Peasants against farmers

Hundreds of farmers from Istria, Slavonia and Baranje drove their tractors to Zagreb yesterday and gathered at the Ministry of Agriculture, demanding higher guaranteed prices and financial support. They want to talk to prime minister Sanader and threaten to block Zagreb if their demands are not met. So far the traffic wasn't hindered too much. Today is a national holiday, many took a day off tomorrow, so there is no traffic to speak off.
Former boxer and current president of Croatian Farmers Union (Hrvatski seljački savez) Željko Mavrović distanced himself from the protesters and their rival peasant organizations. "Do something, don't just scream 'give me money'," he said. He accuses them of representing "private interests" only. (In conservative, half-socialist Croatia "private interest" still is a term of abuse.) In turn the peasants accuse Mavrović of representing only big farmers, as the members of his Croatian Farmers Union have on average much more land.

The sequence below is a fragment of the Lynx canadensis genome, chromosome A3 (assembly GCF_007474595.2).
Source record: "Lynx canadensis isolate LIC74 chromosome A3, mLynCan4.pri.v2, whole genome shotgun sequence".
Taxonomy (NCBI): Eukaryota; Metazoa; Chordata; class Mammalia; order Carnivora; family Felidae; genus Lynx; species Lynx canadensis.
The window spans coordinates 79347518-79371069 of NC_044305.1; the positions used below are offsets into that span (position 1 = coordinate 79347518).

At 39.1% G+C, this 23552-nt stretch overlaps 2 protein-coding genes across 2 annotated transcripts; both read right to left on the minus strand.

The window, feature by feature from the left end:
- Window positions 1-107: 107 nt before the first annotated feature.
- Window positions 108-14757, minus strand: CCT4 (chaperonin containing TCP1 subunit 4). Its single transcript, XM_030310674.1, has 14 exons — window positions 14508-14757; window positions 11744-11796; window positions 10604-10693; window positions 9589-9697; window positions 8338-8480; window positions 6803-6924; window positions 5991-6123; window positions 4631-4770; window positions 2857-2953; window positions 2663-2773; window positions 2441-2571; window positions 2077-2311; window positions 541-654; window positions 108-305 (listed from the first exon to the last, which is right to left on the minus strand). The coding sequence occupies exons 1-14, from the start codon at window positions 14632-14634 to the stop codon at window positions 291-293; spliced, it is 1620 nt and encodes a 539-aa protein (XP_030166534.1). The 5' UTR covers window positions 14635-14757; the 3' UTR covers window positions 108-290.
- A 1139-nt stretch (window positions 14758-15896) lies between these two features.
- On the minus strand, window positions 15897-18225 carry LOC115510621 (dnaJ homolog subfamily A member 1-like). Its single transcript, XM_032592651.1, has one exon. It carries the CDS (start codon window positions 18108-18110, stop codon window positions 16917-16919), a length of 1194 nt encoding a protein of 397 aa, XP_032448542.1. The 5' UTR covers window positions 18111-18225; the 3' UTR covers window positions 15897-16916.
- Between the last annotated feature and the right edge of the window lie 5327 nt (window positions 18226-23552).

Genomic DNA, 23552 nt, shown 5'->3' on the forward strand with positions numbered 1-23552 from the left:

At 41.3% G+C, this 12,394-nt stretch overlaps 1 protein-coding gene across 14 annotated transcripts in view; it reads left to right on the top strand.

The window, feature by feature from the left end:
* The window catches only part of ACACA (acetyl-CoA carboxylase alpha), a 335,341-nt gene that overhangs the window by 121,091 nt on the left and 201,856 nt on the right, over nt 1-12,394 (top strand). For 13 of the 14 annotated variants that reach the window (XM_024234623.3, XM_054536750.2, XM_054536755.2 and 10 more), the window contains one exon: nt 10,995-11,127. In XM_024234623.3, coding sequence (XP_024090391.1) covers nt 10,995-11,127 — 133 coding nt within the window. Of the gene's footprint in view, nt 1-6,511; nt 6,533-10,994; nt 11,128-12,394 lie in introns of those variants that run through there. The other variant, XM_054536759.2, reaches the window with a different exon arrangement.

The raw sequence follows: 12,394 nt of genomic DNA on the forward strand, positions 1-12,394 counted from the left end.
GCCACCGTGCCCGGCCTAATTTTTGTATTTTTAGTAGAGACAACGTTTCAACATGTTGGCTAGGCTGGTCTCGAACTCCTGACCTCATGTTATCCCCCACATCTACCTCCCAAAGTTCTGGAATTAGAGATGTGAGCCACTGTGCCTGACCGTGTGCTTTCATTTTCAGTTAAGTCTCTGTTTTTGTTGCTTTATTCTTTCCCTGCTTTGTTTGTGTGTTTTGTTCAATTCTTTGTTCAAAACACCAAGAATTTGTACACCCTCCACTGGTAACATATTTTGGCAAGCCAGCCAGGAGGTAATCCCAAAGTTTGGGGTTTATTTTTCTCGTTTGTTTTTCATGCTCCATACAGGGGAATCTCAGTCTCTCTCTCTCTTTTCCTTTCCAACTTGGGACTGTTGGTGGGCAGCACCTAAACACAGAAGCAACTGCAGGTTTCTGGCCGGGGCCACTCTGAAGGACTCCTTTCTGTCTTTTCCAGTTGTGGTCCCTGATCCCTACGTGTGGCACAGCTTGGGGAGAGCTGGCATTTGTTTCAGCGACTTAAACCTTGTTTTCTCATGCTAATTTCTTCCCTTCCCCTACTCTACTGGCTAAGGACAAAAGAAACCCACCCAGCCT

Croatian agriculture is dominated by peasants whose produce often can't compete with Western Europe. The prices of vegetables, fruit and dairy products in supermarkets aren't exactly low though. A liter of yogurts costs around 1,50 euro, milk 75 cents, cheese (of the worst possible quality) 7 euro per kilo. GDP, both nominal and per capita, in neighboring Slovenia is twice as high as Croatia's, yet almost everything is cheaper there: food, wine, rent-a-car, mineral water... Revealing if you know that the average Croatian family spends 40 percent of its income on food. The slogan on the tractor says "Protect domestic production". If the government listens to such demands, Croats will soon be spending half of their income on food.

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